Our discussion, at the end of class today, about the issue of earning the trust of those that we interact with in the community really got me thinking. The woman from camp discover commented that unless you are associated with someone from the community; with someone that others in the community trust , it is very difficult to get the community to work with you. From my experience in community engagement in the area, I find this to be very true. I worked on the Healthy Bodies Healthy Minds program with Dr. Bateman. I found that it was difficult to get the children’s attention without the support of the school teachers. We went to several local elementary schools for the Healthy Bodies Healthy Minds program and each were very different experiences. However, in some schools I got the sense that the children viewed us as “outsiders” and that what we were trying to teach them was our way of trying to help their community.
I think it is important to keep this in mind for this community engagement project. My hope is that earning the trust of the community is not going to be as difficult for our project, as it may be for other community engagement projects. I think beginning by trying to build a relationship with members of the community will allow us to earn some of their trust. I also think that we can break away from the notion that we are interacting with them in an effort to “change” their community.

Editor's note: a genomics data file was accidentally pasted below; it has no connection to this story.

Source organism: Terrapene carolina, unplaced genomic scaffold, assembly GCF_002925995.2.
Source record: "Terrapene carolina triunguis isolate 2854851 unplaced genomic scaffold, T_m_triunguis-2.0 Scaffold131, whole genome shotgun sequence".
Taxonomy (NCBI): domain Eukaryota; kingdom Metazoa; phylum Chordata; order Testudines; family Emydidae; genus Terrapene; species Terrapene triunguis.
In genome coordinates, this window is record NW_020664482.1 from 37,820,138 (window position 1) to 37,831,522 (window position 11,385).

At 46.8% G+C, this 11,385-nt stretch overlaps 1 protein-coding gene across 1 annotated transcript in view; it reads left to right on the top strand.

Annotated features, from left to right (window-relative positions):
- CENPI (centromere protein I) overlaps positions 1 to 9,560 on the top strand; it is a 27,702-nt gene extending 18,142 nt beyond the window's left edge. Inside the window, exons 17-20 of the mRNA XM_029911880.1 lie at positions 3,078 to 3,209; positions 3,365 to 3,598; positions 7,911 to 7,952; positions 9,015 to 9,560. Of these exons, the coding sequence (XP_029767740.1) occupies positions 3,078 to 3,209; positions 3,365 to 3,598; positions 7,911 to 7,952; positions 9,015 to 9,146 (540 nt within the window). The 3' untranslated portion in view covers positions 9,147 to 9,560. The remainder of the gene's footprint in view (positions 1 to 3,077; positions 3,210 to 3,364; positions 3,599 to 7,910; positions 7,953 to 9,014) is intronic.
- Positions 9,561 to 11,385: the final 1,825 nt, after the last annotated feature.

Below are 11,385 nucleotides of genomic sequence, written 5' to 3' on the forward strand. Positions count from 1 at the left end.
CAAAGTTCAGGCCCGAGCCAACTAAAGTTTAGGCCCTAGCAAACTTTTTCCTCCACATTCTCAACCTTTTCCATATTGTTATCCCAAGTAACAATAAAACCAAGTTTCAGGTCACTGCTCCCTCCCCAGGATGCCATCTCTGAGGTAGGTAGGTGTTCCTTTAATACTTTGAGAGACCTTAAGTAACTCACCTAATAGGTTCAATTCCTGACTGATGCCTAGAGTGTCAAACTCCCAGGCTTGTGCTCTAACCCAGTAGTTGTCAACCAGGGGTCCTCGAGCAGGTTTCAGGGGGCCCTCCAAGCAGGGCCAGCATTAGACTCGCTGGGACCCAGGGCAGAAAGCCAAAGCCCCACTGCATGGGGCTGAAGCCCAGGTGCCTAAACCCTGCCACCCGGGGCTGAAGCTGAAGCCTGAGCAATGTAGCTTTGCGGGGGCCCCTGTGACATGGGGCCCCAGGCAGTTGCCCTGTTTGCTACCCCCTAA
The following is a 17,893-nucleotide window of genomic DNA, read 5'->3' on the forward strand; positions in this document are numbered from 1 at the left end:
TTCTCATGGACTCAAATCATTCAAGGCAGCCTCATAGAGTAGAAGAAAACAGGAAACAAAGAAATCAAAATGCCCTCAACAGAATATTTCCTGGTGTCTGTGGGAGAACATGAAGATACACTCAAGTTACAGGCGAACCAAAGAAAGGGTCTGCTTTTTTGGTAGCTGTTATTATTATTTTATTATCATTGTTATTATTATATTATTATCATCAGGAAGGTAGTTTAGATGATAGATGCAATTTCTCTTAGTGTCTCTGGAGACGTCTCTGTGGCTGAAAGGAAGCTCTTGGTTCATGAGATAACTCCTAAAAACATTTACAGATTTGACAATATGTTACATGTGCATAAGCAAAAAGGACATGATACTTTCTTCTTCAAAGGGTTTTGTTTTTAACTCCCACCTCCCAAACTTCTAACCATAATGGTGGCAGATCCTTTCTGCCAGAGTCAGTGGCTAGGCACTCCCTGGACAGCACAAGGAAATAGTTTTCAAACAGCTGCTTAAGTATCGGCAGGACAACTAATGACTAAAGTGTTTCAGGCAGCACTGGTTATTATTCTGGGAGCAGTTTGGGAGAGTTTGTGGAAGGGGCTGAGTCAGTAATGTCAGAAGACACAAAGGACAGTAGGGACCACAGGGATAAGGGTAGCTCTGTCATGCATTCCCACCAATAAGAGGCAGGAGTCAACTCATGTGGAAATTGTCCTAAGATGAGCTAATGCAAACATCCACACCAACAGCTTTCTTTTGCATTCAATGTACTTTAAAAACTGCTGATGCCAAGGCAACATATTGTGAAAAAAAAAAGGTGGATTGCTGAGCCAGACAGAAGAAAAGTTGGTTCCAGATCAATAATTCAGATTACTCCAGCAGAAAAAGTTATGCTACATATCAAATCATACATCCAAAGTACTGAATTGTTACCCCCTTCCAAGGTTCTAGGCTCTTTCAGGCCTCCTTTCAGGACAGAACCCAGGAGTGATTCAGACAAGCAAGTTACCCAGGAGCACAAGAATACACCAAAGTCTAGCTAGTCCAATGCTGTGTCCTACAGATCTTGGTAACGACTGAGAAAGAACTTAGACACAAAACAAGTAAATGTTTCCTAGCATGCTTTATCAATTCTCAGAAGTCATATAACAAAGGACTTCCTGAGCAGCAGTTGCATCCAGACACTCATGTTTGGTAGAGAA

I think we should always consider how the people we are interacting with define community. In a sense we, as students, and our families share a community. We are both currently located in rural Appalachia and share a love of the land. In an entirely different sense we, as students, and our families are from different communities. Our families are from local counties, which include schools, churches, and other smaller communities within them. We think of ourselves as part of the Sewanee University community, which includes an entirely different set of smaller communities (i.e sports teams, greek associations…etc). It may be difficult to bridge the gap between our two communities, but I think that it is definitely something that can be done. I believe that going into a new community with an open mind and with a willingness to learn how things work within that particular community is something that can be very helpful.